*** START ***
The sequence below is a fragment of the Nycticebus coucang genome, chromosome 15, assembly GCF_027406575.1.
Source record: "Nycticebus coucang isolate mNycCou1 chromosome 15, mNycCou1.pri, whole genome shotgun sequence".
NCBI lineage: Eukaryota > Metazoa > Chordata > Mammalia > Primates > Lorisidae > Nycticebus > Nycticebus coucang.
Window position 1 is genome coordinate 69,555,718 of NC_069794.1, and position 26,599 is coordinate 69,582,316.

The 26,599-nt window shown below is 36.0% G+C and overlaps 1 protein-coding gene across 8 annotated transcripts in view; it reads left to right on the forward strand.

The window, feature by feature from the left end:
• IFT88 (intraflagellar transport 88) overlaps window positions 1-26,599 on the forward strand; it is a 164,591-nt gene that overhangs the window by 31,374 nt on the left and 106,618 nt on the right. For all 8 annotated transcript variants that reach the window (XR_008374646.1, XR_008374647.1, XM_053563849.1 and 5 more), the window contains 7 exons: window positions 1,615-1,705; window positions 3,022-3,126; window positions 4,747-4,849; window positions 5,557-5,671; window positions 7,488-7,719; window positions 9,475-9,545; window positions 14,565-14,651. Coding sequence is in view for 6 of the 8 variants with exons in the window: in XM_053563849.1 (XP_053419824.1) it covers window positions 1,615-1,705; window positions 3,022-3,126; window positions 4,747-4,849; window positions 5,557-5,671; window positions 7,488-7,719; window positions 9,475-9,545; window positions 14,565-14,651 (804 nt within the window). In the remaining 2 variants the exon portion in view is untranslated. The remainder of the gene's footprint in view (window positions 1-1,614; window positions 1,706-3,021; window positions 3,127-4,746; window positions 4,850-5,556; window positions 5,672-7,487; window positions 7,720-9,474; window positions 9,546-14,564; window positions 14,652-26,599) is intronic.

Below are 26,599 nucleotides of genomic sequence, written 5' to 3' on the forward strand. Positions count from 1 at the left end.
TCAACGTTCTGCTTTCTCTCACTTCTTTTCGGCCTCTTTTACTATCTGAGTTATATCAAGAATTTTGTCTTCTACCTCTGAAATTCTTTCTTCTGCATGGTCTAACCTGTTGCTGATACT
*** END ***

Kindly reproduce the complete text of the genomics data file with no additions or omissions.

The sequence below is a fragment of the Nycticebus coucang genome, chromosome 15, assembly GCF_027406575.1.
Source record: "Nycticebus coucang isolate mNycCou1 chromosome 15, mNycCou1.pri, whole genome shotgun sequence".
NCBI lineage: Eukaryota > Metazoa > Chordata > Mammalia > Primates > Lorisidae > Nycticebus > Nycticebus coucang.
Window position 1 is genome coordinate 69,555,718 of NC_069794.1, and position 26,599 is coordinate 69,582,316.

The 26,599-nt window shown below is 36.0% G+C and overlaps 1 protein-coding gene across 8 annotated transcripts in view; it reads left to right on the forward strand.

The window, feature by feature from the left end:
• IFT88 (intraflagellar transport 88) overlaps window positions 1-26,599 on the forward strand; it is a 164,591-nt gene that overhangs the window by 31,374 nt on the left and 106,618 nt on the right. For all 8 annotated transcript variants that reach the window (XR_008374646.1, XR_008374647.1, XM_053563849.1 and 5 more), the window contains 7 exons: window positions 1,615-1,705; window positions 3,022-3,126; window positions 4,747-4,849; window positions 5,557-5,671; window positions 7,488-7,719; window positions 9,475-9,545; window positions 14,565-14,651. Coding sequence is in view for 6 of the 8 variants with exons in the window: in XM_053563849.1 (XP_053419824.1) it covers window positions 1,615-1,705; window positions 3,022-3,126; window positions 4,747-4,849; window positions 5,557-5,671; window positions 7,488-7,719; window positions 9,475-9,545; window positions 14,565-14,651 (804 nt within the window). In the remaining 2 variants the exon portion in view is untranslated. The remainder of the gene's footprint in view (window positions 1-1,614; window positions 1,706-3,021; window positions 3,127-4,746; window positions 4,850-5,556; window positions 5,672-7,487; window positions 7,720-9,474; window positions 9,546-14,564; window positions 14,652-26,599) is intronic.

Below are 26,599 nucleotides of genomic sequence, written 5' to 3' on the forward strand. Positions count from 1 at the left end.
TCAACGTTCTGCTTTCTCTCACTTCTTTTCGGCCTCTTTTACTATCTGAGTTATATCAAGAATTTTGTCTTCTACCTCTGAAATTCTTTCTTCTGCATGGTCTAACCTGTTGCTGATACT